The inauguration took place on 21 December 2019 with a special ceremony. The stadium’s inaugural sporting event, the 2019 Emperor's Cup final, took place on 1 January 2020. Vissel Kobe won their first ever trophy.

Description

The stadium is unusual in that timber is used as a major component of the structure, all of it sourced from Japan in order to reduce environmental impact. Many of the wooden elements are in modular form, which can be replaced when the timber deteriorates. The certified wood has been sourced from all 47 prefectures of Japan following a tradition started by the Meiji Shrine. The design of the eaves was inspired by the Hōryū-ji and incorporates air spaces which make best use of the prevailing wind conditions to ventilate the interior space. Part of the roof incorporates transparent solar panels and rain water is collected in underground cisterns and is used to irrigate the arena turf as well as the numerous plants on the top storey promenade. Accessibility has been a major concern, resulting in more than 450 places for wheelchair users, as well as toilets using the latest technology.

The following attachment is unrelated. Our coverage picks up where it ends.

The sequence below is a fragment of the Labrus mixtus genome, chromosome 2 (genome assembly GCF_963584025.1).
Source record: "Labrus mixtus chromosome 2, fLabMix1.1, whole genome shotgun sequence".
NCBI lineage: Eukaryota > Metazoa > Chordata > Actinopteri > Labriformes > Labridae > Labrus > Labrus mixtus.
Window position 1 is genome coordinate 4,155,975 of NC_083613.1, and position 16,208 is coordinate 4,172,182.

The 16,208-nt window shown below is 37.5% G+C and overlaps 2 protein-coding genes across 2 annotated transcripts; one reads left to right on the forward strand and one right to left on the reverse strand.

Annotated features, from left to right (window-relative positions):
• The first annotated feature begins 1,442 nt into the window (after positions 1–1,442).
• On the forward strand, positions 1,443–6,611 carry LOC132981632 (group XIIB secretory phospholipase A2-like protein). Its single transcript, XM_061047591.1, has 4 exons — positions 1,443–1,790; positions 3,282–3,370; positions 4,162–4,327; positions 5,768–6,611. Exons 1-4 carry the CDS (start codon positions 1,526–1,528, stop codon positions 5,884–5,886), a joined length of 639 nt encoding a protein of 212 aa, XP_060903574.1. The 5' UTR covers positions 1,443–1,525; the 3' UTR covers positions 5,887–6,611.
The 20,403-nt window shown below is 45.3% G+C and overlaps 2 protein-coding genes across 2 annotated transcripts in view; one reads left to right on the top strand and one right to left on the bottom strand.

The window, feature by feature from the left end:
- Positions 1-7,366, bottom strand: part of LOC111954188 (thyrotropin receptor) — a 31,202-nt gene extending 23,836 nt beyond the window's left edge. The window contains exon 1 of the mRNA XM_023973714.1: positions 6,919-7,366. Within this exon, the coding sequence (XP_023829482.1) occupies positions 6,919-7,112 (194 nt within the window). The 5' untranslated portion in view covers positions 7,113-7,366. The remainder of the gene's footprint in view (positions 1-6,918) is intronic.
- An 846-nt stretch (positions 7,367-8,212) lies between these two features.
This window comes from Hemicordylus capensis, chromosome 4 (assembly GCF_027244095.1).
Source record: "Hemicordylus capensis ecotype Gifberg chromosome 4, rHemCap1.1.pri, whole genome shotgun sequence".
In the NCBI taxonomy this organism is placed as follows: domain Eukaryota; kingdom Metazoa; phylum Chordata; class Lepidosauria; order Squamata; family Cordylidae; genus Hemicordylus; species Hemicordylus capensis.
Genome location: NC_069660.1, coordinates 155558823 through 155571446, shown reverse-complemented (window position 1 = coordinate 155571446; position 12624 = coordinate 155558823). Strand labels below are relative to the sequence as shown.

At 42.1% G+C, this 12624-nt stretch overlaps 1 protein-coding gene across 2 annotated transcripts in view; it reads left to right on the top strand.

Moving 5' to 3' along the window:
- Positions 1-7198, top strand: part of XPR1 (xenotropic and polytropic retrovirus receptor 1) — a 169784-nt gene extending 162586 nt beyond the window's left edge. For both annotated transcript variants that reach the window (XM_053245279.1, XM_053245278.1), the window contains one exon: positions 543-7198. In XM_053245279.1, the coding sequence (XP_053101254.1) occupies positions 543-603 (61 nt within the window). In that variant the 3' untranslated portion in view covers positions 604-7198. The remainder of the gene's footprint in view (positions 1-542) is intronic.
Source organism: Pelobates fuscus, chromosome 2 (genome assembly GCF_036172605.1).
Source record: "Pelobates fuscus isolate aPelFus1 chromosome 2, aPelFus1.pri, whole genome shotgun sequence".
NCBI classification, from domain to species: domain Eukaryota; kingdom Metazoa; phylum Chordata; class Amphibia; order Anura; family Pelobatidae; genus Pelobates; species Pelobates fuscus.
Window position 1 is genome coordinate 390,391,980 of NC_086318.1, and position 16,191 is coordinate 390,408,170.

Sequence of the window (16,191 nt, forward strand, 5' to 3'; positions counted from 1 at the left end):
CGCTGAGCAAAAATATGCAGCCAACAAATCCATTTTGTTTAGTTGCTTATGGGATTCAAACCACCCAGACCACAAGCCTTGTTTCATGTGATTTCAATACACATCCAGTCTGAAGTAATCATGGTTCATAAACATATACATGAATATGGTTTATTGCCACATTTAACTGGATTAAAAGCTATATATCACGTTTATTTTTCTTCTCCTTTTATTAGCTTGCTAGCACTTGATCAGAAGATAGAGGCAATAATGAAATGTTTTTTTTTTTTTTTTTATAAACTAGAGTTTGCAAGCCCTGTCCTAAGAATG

Gallery

Construction